The Battle for St. Lo – Part 2
Meanwhile, Outside St. Lo
By Sgt. Bill Davidson
YANK Staff Correspondent
Before St. Lo.—"Hedgerow warfare" is a new term, which has bludgeoned its way into the military vocabulary and will probably be taught to sweating West Point plebes for many years to come. The hedgerows in this part of the front must be seen to be believed. They are six feet high and six feet thick, and form breastworks which line every road and every field. These hedgerows were here generations before the kings of Normandy imported them to the cattle-raising sections of England, and they have been packed down into cement-like hardness by the pressure of centuries. I have seen 88mm. and 105mm. shells score direct hits on hedgerows—and blast holes barely large enough for two men to squeeze through together.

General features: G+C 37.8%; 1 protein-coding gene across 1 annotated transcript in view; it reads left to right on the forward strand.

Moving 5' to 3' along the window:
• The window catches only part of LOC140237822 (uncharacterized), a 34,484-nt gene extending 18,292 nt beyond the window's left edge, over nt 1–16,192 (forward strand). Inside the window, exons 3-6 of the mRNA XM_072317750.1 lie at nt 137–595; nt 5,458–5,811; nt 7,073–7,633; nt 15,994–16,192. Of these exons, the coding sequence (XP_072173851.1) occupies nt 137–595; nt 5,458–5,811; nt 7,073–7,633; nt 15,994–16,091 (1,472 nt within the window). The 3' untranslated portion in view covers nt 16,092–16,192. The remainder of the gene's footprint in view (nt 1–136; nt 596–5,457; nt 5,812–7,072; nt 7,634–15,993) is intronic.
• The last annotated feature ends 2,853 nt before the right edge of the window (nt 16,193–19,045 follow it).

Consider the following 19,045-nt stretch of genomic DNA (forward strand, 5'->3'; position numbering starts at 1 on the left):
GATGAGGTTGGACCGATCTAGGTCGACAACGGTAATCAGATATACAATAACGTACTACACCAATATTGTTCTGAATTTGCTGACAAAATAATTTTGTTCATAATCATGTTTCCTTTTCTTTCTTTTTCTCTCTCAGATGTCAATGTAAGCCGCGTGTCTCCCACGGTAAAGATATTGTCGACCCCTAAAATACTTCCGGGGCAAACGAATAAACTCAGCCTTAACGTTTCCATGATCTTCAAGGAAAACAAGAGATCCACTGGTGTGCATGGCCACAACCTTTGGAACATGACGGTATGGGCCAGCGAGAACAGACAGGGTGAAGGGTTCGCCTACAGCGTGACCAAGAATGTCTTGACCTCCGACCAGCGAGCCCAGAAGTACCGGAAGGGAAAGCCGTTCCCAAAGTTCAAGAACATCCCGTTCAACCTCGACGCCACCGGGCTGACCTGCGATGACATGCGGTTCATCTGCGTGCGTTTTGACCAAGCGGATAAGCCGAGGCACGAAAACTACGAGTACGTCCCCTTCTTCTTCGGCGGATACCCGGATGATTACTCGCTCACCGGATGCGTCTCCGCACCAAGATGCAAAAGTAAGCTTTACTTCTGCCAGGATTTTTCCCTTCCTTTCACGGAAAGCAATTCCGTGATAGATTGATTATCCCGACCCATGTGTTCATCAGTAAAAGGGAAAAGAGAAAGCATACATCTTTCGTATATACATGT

Because of the hedgerows, you can't see the enemy. The front is fluid, and often you don't know whether the field next to you is occupied by friend or foe. It's like a huge game of cops and robbers, with all the chips down, and our men find themselves chasing around in circles, trying to catch the enemy from the rear. They rarely speak of having advanced a mile. Instead, it's, "We advanced eleven hedgerows,” or, "We advanced eleven fields." Normally “No Man's Land” is the width of a single field, but sometimes it's only the width of a single hedgerow. This happens after prolonged firing, when both sides are regrouping and are too tired to move much. Then our men hear the Jerries talking a few feet away on the other side of the hedge.